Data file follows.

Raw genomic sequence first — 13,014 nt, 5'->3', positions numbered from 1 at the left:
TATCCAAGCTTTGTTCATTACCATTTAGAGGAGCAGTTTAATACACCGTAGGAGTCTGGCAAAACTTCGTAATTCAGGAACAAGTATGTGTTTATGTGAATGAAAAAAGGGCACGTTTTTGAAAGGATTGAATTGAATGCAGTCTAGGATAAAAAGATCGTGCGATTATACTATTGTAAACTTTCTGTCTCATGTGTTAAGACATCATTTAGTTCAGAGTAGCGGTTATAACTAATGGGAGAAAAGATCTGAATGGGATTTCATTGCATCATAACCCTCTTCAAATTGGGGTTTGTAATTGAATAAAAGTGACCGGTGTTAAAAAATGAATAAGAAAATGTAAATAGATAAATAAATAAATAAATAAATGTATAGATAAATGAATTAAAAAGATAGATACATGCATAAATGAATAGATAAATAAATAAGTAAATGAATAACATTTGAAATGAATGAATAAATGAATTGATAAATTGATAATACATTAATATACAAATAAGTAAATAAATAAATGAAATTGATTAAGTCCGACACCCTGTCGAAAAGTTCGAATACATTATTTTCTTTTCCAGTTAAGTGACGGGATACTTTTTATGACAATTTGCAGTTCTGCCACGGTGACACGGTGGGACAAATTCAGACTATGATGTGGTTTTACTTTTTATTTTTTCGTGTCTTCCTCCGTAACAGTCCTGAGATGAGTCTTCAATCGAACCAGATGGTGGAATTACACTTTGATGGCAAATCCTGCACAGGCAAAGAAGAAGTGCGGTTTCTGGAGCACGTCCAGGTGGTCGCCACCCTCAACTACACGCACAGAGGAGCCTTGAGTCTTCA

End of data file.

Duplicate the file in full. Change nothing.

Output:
Raw genomic sequence first — 13,014 nt, 5'->3', positions numbered from 1 at the left:
TATCCAAGCTTTGTTCATTACCATTTAGAGGAGCAGTTTAATACACCGTAGGAGTCTGGCAAAACTTCGTAATTCAGGAACAAGTATGTGTTTATGTGAATGAAAAAAGGGCACGTTTTTGAAAGGATTGAATTGAATGCAGTCTAGGATAAAAAGATCGTGCGATTATACTATTGTAAACTTTCTGTCTCATGTGTTAAGACATCATTTAGTTCAGAGTAGCGGTTATAACTAATGGGAGAAAAGATCTGAATGGGATTTCATTGCATCATAACCCTCTTCAAATTGGGGTTTGTAATTGAATAAAAGTGACCGGTGTTAAAAAATGAATAAGAAAATGTAAATAGATAAATAAATAAATAAATAAATGTATAGATAAATGAATTAAAAAGATAGATACATGCATAAATGAATAGATAAATAAATAAGTAAATGAATAACATTTGAAATGAATGAATAAATGAATTGATAAATTGATAATACATTAATATACAAATAAGTAAATAAATAAATGAAATTGATTAAGTCCGACACCCTGTCGAAAAGTTCGAATACATTATTTTCTTTTCCAGTTAAGTGACGGGATACTTTTTATGACAATTTGCAGTTCTGCCACGGTGACACGGTGGGACAAATTCAGACTATGATGTGGTTTTACTTTTTATTTTTTCGTGTCTTCCTCCGTAACAGTCCTGAGATGAGTCTTCAATCGAACCAGATGGTGGAATTACACTTTGATGGCAAATCCTGCACAGGCAAAGAAGAAGTGCGGTTTCTGGAGCACGTCCAGGTGGTCGCCACCCTCAACTACACGCACAGAGGAGCCTTGAGTCTTCA